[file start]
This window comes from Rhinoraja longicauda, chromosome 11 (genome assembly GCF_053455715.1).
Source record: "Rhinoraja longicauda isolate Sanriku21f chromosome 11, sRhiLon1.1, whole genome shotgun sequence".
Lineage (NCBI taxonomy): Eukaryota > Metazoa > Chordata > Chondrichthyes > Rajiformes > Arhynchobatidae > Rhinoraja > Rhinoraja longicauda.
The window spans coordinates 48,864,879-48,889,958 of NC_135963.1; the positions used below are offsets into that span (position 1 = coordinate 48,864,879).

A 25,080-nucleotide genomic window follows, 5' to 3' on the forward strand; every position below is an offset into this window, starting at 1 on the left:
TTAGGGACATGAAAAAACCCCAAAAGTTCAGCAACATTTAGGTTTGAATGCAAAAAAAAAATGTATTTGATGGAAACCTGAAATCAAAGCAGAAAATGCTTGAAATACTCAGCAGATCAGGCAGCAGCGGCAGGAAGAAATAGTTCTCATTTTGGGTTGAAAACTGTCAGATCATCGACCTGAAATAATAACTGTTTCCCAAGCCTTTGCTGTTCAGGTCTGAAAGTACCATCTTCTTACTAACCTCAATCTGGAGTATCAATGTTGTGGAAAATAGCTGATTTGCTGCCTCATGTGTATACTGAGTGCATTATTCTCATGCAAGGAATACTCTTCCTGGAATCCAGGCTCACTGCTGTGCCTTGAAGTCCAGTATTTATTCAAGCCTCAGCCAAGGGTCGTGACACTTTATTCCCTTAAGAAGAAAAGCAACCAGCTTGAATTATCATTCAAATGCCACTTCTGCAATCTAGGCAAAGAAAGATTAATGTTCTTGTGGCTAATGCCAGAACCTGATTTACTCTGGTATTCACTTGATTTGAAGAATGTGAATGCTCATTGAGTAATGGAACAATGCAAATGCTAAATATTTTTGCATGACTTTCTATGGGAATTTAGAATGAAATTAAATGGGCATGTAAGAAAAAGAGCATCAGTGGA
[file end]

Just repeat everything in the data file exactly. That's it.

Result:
This window comes from Rhinoraja longicauda, chromosome 11 (genome assembly GCF_053455715.1).
Source record: "Rhinoraja longicauda isolate Sanriku21f chromosome 11, sRhiLon1.1, whole genome shotgun sequence".
Lineage (NCBI taxonomy): Eukaryota > Metazoa > Chordata > Chondrichthyes > Rajiformes > Arhynchobatidae > Rhinoraja > Rhinoraja longicauda.
The window spans coordinates 48,864,879-48,889,958 of NC_135963.1; the positions used below are offsets into that span (position 1 = coordinate 48,864,879).

A 25,080-nucleotide genomic window follows, 5' to 3' on the forward strand; every position below is an offset into this window, starting at 1 on the left:
TTAGGGACATGAAAAAACCCCAAAAGTTCAGCAACATTTAGGTTTGAATGCAAAAAAAAAATGTATTTGATGGAAACCTGAAATCAAAGCAGAAAATGCTTGAAATACTCAGCAGATCAGGCAGCAGCGGCAGGAAGAAATAGTTCTCATTTTGGGTTGAAAACTGTCAGATCATCGACCTGAAATAATAACTGTTTCCCAAGCCTTTGCTGTTCAGGTCTGAAAGTACCATCTTCTTACTAACCTCAATCTGGAGTATCAATGTTGTGGAAAATAGCTGATTTGCTGCCTCATGTGTATACTGAGTGCATTATTCTCATGCAAGGAATACTCTTCCTGGAATCCAGGCTCACTGCTGTGCCTTGAAGTCCAGTATTTATTCAAGCCTCAGCCAAGGGTCGTGACACTTTATTCCCTTAAGAAGAAAAGCAACCAGCTTGAATTATCATTCAAATGCCACTTCTGCAATCTAGGCAAAGAAAGATTAATGTTCTTGTGGCTAATGCCAGAACCTGATTTACTCTGGTATTCACTTGATTTGAAGAATGTGAATGCTCATTGAGTAATGGAACAATGCAAATGCTAAATATTTTTGCATGACTTTCTATGGGAATTTAGAATGAAATTAAATGGGCATGTAAGAAAAAGAGCATCAGTGGA